OS is based on the premise that men fight and women scream —“It is an innate response for females in danger to scream for help”—and its correct functioning requires its users to be ready to do so, even if such an innate and instinctive response doesn’t come naturally to them: “If you do not scream, the app will not be able to detect you.” However, there are two discriminations in terms of scream analysis, in how the app discriminates while listening for and to screams, and in failing to detect or respond to them. The first has to do with who can use the app (i.e., whose panicked screams are able to trigger it) in the first place. This is presented in terms of gender and age—for the moment, OS can listento “girls aged 14+ and women under 60,” where cisgender, as in anything OS, is taken for granted. It is, however, a matter of acoustic parameters set by the developers (notably, of reaching a certain high pitch and loudness threshold). Which is why the app was implemented to include a “screamometer” for potential users to scream, hard, figure out, and see whether they can reach “the intensity that is needed to set it off” (confetti means they do). The second one discriminates truepanicked screams from other types of screams (e.g., happiness, untrue panic). As presented by the developers, both discriminations are problematic and misleading, and so is“the science behind screaming” One Scream‘s website boasts of.
The app does not quite distinguish true from fake screams, nor joy from panic for that matter. Instead, One Scream listens for “roughness,” which a team of scream researchers—it truly is a “tiny science lesson” —has identified as scream’s “privileged acoustic niche” for communicating alarm. According to this 2015 study in Current Biology, “roughness” is the distinctive quality of effective, compelling human screams (and of artificial alarms) in terms of their ability to trigger listeners and in terms of perceived urgency. Abrupt increases in loudness and pitch are not unique to screams. The rougher the scream, then, the greater its perceived “alarmess” and its alarming effect. That’s why developers say OS “hears real distress,” essentially “just as your own ear.” However, other studies suggest your own ears might not be so great at distinguishing happiness from fear and scream research, and particularly the specific “bit” OS builds on, by and large assumes, relies on, and furthers the irrelevance of “real” on the scream vocalizer end.
In OS’s pledge to its users, the app’s fine-tuning to its scream niche—i.e., to rough temporal modulations between 30 and 150Hz—is as important, as is the developers (flawed) insistence on the irredeemably uniqueness of true panic’s scream vocalizations, which they posit are instinctive and can’t be plotted or counterfeit: “Experience has shown that it is difficult for women to fake their scream.” Yet, current scream analysis and research primarily and largely relies on screams delivered by human research subjects (often university students, ideally drama students) in response to prompts for the purposes of studying them as well as, especially, on screams extracted from commercial movies and sound effect libraries. The same applies to the other types of vocalizations (e.g., neutral and valenced speech, screamed sentences, laughter, etc.) produced or retrieved for the purposes of figuring out what it is that makes a scream a scream, and how to translate that into a set of quantifiable parameters to capitalize on that knowledge, regardless of the agenda.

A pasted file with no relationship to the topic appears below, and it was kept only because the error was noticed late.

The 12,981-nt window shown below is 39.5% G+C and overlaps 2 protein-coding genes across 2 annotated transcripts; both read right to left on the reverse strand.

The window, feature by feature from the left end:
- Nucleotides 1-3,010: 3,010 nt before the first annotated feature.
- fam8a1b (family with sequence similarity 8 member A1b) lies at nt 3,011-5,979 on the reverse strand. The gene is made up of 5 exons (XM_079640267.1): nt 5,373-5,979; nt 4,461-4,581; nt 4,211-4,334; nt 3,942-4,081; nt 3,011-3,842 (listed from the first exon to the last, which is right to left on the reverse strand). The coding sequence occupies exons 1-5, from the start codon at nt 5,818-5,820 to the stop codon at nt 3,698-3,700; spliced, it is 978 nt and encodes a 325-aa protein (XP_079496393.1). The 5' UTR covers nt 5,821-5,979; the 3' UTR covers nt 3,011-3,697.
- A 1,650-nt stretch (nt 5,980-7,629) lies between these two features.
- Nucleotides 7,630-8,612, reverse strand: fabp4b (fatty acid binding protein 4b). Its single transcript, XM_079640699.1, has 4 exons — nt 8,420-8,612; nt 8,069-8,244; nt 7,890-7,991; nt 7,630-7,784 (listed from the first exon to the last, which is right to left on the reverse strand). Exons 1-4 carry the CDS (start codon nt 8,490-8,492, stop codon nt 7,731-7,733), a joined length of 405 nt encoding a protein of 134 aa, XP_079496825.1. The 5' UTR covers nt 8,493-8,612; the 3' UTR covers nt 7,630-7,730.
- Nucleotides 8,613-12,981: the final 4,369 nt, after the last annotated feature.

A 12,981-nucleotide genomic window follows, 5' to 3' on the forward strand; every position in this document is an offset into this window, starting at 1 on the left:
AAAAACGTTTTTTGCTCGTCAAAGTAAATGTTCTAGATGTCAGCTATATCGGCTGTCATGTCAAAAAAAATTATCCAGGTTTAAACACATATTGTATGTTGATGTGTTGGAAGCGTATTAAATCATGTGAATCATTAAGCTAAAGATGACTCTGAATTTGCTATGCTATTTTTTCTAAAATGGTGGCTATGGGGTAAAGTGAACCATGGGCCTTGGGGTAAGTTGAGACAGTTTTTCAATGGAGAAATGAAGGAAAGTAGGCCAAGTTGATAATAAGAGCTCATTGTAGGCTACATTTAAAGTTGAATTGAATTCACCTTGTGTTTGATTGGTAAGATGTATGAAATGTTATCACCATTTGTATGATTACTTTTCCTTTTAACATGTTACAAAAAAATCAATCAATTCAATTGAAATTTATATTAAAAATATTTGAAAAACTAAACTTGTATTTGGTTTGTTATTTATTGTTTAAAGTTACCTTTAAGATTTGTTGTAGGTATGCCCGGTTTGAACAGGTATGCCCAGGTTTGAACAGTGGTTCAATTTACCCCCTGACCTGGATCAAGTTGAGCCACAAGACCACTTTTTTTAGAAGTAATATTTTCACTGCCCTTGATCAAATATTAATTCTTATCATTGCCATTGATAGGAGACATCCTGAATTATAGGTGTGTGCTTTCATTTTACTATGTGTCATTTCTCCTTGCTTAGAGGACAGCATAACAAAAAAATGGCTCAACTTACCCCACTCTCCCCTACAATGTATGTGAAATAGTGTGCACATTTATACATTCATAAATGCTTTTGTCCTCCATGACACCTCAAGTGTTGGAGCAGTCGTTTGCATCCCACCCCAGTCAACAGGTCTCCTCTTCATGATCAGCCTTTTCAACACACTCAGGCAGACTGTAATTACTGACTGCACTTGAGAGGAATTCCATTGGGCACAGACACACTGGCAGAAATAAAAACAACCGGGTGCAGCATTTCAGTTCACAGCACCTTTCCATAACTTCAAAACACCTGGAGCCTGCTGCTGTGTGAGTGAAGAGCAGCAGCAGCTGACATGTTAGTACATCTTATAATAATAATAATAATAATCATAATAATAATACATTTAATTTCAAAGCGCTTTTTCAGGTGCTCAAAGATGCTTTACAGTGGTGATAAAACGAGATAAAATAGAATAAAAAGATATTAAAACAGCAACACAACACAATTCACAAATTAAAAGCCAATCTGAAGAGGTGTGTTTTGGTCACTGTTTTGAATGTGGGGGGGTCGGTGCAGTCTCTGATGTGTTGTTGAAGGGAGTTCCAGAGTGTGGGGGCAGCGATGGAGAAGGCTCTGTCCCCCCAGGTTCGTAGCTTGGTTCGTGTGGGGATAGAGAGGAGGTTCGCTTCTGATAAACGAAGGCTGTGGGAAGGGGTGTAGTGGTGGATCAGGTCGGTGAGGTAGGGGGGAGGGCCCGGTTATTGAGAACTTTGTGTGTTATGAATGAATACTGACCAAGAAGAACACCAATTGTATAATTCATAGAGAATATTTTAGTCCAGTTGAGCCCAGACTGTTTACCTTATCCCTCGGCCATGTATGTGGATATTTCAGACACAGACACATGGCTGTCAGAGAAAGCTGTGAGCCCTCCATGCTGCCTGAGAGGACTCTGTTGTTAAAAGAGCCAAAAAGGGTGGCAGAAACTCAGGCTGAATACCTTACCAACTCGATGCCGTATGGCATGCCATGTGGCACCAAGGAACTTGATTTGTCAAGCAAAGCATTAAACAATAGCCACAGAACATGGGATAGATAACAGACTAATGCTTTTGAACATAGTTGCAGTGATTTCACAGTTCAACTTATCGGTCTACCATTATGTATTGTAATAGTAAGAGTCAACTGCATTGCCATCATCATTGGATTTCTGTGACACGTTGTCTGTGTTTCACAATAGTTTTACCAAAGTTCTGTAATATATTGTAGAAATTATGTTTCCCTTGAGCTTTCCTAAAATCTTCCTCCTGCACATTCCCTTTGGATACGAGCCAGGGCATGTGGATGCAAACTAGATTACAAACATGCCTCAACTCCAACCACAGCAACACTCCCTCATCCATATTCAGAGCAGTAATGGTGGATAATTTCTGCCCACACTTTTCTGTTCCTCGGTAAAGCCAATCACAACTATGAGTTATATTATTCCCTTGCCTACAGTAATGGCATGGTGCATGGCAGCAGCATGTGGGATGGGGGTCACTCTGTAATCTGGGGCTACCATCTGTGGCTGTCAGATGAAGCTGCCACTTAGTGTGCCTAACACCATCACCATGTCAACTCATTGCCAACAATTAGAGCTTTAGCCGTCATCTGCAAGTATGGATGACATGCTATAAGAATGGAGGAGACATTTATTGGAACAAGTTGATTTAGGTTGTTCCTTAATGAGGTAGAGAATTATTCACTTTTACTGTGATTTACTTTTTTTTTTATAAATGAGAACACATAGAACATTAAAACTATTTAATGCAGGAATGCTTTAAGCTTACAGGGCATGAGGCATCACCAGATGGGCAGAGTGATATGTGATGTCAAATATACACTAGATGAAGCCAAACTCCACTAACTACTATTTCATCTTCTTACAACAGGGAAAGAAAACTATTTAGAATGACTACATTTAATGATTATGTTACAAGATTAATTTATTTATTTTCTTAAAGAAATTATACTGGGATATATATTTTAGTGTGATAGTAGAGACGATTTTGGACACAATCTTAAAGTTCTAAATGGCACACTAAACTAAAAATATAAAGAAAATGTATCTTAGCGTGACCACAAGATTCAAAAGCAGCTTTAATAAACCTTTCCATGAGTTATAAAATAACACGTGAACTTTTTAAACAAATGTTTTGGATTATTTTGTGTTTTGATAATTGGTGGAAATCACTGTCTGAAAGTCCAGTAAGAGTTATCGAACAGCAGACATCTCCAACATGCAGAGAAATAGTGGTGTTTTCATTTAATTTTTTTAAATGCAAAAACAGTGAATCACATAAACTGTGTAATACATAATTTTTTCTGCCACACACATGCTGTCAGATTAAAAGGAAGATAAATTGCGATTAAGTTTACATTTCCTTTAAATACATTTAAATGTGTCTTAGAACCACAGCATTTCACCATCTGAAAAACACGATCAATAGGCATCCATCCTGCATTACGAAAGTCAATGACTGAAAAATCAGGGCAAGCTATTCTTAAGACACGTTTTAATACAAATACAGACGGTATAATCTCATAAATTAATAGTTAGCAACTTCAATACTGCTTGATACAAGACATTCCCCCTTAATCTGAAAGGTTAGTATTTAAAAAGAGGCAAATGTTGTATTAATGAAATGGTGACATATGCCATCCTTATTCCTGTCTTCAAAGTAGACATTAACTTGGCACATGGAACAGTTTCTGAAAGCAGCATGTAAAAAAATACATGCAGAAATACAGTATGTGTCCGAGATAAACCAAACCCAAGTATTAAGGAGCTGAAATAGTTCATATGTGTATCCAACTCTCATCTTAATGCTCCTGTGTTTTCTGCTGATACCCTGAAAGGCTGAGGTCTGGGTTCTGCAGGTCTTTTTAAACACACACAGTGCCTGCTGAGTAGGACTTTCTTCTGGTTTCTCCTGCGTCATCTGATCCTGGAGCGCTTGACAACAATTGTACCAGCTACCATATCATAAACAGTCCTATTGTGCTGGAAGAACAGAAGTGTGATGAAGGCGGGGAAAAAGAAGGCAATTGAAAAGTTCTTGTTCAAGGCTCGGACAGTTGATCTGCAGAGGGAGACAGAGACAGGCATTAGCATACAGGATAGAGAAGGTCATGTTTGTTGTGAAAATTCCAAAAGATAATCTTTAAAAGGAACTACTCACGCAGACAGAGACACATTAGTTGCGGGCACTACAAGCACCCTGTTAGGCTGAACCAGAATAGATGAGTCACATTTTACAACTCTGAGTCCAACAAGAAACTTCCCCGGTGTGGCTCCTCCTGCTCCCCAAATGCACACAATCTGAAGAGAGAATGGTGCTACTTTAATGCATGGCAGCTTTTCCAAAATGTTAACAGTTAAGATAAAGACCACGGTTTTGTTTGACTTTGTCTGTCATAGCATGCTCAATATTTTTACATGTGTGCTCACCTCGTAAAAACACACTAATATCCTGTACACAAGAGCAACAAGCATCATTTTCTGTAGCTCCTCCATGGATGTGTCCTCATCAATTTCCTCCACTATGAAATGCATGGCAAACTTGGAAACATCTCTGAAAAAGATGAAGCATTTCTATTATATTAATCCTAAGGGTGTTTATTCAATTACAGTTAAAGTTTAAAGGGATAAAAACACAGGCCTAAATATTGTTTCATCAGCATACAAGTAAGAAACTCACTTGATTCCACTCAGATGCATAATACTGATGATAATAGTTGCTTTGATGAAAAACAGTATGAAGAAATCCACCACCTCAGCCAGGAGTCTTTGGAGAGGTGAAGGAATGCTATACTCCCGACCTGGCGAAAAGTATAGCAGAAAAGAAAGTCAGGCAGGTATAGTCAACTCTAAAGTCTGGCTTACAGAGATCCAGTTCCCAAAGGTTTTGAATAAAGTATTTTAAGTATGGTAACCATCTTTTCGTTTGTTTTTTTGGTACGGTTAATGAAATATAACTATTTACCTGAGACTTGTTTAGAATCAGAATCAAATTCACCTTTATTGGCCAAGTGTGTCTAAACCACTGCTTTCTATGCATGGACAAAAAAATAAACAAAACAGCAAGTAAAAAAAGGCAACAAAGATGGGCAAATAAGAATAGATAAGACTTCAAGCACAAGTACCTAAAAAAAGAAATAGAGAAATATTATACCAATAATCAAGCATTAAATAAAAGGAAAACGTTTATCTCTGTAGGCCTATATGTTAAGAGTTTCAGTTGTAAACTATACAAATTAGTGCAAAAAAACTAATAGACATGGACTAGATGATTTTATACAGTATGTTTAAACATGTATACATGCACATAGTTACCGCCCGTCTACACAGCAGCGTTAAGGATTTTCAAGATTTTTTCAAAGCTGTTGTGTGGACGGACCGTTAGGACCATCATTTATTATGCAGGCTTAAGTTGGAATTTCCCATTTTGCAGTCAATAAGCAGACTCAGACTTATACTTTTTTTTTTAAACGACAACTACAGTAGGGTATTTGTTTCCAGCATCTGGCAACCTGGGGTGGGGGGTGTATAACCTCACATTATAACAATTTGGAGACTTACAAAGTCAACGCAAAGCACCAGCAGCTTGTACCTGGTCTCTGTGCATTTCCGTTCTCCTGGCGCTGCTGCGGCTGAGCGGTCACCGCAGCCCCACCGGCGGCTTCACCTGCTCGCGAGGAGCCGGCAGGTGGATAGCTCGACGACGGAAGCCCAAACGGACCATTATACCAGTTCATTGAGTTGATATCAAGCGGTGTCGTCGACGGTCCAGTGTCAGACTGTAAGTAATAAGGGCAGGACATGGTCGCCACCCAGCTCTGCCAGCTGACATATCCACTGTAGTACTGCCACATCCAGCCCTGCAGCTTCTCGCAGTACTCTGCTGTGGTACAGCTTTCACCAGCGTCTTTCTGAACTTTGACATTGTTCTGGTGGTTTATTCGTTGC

Scream research often relies on how human listeners recruited for the cause respond to audio samples. Apparently, whether the scream is “real,” acted, or post-produced is neither something study subjects necessarily distinguish nor a determining factor in how they rate and react. In terms of machines learning to scream-mine audio data, it is what it is: “natural corpora with extreme emotional manifestation and atypical sounds events for surveillance applications” are scarce, unreliable, and largely unavailable because of their private character. That is no longer the case for OS, which has been accruing, and machine-learning from, its beta-user screams as well as how users themselves monitor/rate their screams and the app’s sensibility. OS users’ screams might not be exactly ad lib, as users/vocalizers first practice with the “screamometer” to learn to scream for and as a means to interface with OS, but it’s as natural a corpora as it gets, and it’s free for the users of the screams. OS not only echoes “voice stress analysis” technologies invested in distinguishing true from fake or in ranking urgency, but, as part and parcel of a larger scream surveillance enterprise, also public surveillance technologies such as ShotSpotter, all of which Lawrence Abu Hamdan has brilliantly dissected in his essay on the recording of the police gunshots that killed Michael Brown in Ferguson, Missouri in 2014.
Chillais a strikingly similar app developed and available in India—although there’s a nuanced difference in the developer’s rationale for Chilla, which in its pursuance of scream-activated personal safety also aims to compensate for the fact that many girls and women don’t call “parents or police” for help when harassed or in danger. As presented, Chilla responds both to assaults and to women’s ambivalence towards their guardians. The latter is, too, a manifestation of the breadth of gender-based violence as a socio-cultural problem, one that Chilla is trained to fail to listen to and one that, because of OS’s particular niche user market, is simply out of the purview of its UK counterpart.